St. Lawrence Seaway Wraps Up Navigation Season
With water temperatures well above the 10-year average, the St. Lawrence Seaway closed its 2015 navigation season ice free on December 31. Thirty-six million metric tons of cargo transited the waterway during the season, with grain, at volumes well above the five-year average, leading the way. The Seaway once again proved to be a key asset for farmers as they shipped their crops to markets at home and overseas. Grain volumes on the Seaway amounted to 10.8 million metric tons, one of the strongest years in recent memory.
Seaway Records Longest Navigation Season
After opening the 2016 season on March 21, the St. Lawrence Seaway closed on December 31, enjoying a navigation season of 286 days. This performance ties the record first established in 2008 and matched in 2013 for the longest navigation season. The St. Lawrence Seaway Management Corporation recorded a total of 35 million tonnes of cargo transiting the Seaway’s locks in 2016. Grain movements posted a strong performance for a third consecutive season, contributing 11 million tonnes of the total and continuing to track well above the five-year average.
All Ships’ Ballast Water Checked in Great Lakes Seaway
The Great Lakes Ballast Water Working Group (BWWG) released its 2015 Summary of Great Lakes Seaway Ballast Water Management activities Thursday. During 2015, 100 percent of vessels bound for the Great Lakes Seaway from outside the Exclusive Economic Zone received a ballast water management exam. In total, the BWWG assessed all 8,361 ballast tanks on the 455 vessels that transited during the 2015 navigation season. The Great Lakes Seaway Ballast Water Working Group is a binational collection of representatives from the U.S. Coast Guard, the U.S. Saint Lawrence Seaway Development Corporation, Transport Canada - Marine Safety & Security and the Canadian St. Lawrence Seaway Management Corporation.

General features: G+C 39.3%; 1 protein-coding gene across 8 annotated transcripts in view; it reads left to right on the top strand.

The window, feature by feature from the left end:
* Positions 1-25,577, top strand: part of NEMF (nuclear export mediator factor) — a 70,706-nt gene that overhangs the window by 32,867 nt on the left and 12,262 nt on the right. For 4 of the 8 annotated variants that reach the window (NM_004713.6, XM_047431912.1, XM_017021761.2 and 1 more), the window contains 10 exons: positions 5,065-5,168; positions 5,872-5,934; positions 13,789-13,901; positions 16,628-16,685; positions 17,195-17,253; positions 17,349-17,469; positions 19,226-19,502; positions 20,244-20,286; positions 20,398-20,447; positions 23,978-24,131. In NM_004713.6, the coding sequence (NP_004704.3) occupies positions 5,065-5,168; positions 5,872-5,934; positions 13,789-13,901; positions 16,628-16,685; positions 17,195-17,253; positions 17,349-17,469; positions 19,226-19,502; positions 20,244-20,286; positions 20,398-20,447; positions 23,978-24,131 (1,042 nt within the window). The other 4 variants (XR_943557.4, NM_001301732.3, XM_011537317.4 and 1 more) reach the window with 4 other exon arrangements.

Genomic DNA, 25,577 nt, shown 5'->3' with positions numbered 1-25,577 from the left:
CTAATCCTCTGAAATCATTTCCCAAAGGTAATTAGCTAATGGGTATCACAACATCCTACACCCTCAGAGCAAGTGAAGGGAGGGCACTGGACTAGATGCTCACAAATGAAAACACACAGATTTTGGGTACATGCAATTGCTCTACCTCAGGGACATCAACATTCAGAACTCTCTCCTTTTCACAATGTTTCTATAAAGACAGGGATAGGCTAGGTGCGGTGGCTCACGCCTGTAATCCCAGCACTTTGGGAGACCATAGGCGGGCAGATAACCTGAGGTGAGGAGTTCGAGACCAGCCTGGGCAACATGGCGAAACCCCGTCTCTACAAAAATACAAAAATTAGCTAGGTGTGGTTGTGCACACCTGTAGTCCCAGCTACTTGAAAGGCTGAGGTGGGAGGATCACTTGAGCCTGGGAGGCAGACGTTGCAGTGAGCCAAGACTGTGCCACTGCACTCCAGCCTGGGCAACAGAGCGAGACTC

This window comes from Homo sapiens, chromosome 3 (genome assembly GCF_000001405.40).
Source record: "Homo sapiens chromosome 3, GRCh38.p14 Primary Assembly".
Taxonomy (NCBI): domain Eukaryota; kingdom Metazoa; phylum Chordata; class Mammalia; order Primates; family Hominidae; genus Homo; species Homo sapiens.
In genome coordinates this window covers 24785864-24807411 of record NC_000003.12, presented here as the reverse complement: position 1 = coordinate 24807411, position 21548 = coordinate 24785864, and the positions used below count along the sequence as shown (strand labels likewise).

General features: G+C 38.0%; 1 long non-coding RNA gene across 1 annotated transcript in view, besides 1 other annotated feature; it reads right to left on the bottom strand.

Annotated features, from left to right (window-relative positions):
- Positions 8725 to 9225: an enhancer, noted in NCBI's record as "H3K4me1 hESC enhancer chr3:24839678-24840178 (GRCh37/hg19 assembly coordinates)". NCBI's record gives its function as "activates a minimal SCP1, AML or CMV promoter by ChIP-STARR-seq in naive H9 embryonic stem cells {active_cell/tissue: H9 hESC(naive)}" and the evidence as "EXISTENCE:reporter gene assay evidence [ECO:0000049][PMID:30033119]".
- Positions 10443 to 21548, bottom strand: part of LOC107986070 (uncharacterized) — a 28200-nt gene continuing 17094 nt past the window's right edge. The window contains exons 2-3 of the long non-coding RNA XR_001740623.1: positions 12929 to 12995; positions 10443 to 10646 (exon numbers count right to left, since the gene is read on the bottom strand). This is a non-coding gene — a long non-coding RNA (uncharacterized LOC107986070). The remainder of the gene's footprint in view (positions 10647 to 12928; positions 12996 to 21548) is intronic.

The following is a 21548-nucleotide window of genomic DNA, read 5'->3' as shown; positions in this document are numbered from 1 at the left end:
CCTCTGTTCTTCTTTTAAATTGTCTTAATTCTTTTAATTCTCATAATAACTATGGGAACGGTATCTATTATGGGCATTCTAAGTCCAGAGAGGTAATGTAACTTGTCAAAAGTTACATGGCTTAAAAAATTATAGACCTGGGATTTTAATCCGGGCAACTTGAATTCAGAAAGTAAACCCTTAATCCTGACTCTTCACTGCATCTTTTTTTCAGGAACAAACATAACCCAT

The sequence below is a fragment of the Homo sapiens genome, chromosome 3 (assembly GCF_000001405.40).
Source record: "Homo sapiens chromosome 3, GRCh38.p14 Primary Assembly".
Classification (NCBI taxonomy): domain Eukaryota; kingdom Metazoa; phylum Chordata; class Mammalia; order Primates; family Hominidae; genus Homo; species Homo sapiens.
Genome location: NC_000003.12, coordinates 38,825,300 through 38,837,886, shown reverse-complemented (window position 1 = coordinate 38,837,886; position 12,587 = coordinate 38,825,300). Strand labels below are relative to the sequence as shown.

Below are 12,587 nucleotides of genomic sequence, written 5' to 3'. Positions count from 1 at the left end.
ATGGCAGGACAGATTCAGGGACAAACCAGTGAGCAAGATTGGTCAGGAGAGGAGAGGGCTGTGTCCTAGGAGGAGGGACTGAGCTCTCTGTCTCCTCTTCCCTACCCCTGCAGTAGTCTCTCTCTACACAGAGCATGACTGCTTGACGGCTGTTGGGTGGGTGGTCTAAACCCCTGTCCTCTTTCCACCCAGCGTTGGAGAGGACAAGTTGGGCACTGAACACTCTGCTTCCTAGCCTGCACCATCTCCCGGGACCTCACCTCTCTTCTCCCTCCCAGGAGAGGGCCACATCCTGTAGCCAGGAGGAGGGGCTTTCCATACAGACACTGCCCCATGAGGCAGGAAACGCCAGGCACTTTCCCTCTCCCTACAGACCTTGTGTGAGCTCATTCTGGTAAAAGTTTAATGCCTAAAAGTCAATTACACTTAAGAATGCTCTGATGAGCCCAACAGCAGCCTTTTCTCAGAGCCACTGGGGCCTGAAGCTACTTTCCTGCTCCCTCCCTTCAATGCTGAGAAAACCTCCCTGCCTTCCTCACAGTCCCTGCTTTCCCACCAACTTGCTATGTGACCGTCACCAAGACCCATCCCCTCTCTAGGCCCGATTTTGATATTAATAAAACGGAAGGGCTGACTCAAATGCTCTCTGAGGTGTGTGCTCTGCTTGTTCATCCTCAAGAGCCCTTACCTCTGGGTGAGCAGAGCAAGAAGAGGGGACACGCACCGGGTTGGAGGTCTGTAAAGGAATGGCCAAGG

St. Lawrence Seaway Navigation Season Open
The U.S. Saint Lawrence Seaway Development Corporation (SLSDC) and the Canadian St. Lawrence Seaway Management Corporation have jointly marked the opening of the Seaway’s 59th navigation season. The official opening ceremony of the binational waterway took place on March 20 at the St. Lambert Lock in Montreal with Canadian Transport Minister Marc Garneau attending as honored guest and SLSMC President and CEO Terence Bowles and SLSDC Deputy Administrator Craig H. Middlebrook addressing the gathering. “The Great Lakes St. Lawrence Seaway System is a tremendous asset that provides a safe and efficient means of moving cargo worldwide,” said U.S. Secretary of Transportation Elaine L. Chao.
St. Lawrence Seaway Opening Ceremony March 21st